Dominic Thiem defeated defending champion Alexander Zverev to reach the final of the ATP Finals in London.

The Austrian, who had never reached the semi-finals in his previous three visits to the O2 Arena, won 7-5 6-3 in an hour and 34 minutes.

Thiem, 26, will now target a sixth title of a successful season against Greek Stefanos Tsitsipas, who earlier knocked out six-time champion Roger Federer, on Sunday.

The world No 5 stepped up in the decisive moments, just as he did in wins against Federer and Novak Djokovic during the round-robin stage, to seal a sixth win against Zverev from their eight meetings.

Thiem celebrates reaching the final of the ATP Finals Thiem celebrates reaching the final of the ATP Finals Thiem celebrates reaching the final of the ATP Finals

Thiem, who has struggled with flu this week, was under the most pressure on serve during the opening stages of the contest as he saved a break point in back-to-back service games.

By contrast, Zverev, who was aiming to become the first player to retain their title since Djokovic in 2015, was more dominant behind his serve as the first set appeared destined to be decided by a tiebreak.

But Zverev, 23, had begun to direct frustrations in the direction of his support camp and faltered in the 12th game of the set, when he double-faulted on Thiem’s second set point – his first break points of the match.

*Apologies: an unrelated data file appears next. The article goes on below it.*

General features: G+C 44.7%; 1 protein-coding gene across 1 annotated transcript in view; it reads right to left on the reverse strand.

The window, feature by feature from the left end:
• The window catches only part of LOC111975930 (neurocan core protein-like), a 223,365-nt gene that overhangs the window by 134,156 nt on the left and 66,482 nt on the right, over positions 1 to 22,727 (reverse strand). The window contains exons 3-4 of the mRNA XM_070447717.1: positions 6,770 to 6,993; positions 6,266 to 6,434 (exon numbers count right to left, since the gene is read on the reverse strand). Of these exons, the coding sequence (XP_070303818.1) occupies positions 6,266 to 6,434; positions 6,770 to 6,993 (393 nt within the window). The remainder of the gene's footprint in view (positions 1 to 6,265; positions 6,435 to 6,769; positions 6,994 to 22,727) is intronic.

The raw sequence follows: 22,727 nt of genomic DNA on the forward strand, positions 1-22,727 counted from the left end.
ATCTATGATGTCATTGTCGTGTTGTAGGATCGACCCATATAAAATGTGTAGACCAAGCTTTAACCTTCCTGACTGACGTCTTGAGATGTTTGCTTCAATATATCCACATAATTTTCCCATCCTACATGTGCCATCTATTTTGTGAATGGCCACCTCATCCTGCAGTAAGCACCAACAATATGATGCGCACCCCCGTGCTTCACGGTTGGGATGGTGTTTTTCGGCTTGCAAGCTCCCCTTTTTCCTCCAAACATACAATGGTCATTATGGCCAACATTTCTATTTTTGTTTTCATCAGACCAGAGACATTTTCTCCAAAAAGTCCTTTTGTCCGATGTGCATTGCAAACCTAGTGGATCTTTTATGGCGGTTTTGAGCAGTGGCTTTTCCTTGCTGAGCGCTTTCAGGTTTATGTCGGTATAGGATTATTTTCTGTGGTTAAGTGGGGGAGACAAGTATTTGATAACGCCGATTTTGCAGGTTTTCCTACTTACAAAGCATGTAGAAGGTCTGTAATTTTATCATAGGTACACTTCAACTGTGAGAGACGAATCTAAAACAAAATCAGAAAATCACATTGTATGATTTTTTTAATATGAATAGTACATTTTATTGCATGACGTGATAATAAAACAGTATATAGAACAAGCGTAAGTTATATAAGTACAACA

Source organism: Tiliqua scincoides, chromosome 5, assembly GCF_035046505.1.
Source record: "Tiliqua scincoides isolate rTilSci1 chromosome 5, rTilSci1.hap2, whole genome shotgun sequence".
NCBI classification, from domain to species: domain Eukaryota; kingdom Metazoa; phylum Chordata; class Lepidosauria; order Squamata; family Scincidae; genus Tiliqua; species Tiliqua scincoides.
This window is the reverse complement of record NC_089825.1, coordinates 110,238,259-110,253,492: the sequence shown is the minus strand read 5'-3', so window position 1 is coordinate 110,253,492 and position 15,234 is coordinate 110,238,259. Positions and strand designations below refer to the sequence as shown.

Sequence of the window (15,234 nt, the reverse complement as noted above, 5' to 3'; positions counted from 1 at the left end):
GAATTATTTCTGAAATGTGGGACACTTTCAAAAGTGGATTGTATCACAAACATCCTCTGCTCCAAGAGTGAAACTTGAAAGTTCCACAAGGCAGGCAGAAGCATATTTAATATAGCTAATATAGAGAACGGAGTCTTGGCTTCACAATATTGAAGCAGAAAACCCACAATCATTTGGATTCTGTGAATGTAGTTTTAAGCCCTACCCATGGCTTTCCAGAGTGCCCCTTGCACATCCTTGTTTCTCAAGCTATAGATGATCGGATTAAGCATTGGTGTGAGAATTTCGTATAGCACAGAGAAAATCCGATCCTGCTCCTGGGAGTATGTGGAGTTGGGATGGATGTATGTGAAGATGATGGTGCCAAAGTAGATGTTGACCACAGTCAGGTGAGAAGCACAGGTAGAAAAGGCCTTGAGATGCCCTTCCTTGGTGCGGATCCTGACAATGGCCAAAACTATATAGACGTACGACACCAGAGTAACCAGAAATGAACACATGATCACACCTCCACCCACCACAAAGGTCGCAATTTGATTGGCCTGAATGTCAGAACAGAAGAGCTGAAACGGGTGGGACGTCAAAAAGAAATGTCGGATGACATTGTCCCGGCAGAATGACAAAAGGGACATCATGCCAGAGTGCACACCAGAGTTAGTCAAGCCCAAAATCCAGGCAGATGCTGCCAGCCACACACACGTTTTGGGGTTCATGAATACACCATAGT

Alexander Zverev served a double fault to lose the first set Alexander Zverev served a double fault to lose the first set Alexander Zverev served a double fault to lose the first set

The German then vented his anger at the manner of losing the set by throwing his racket to the ground at the change of ends.

Thiem maintained his assurance into the second set and secured the break advantage at the end of an eventful sixth game, which featured a series of unforced errors from Zverev, on his third break point.

He then saved two break points, the second of which with a forehand winner, to consolidate the break and hurt Zverev’s hopes of an immediate route back into the match.

The 16-time winner on tour demonstrated his all-court ability to serve out for victory and set up the chance to become the first Austrian winner of the prestigious event.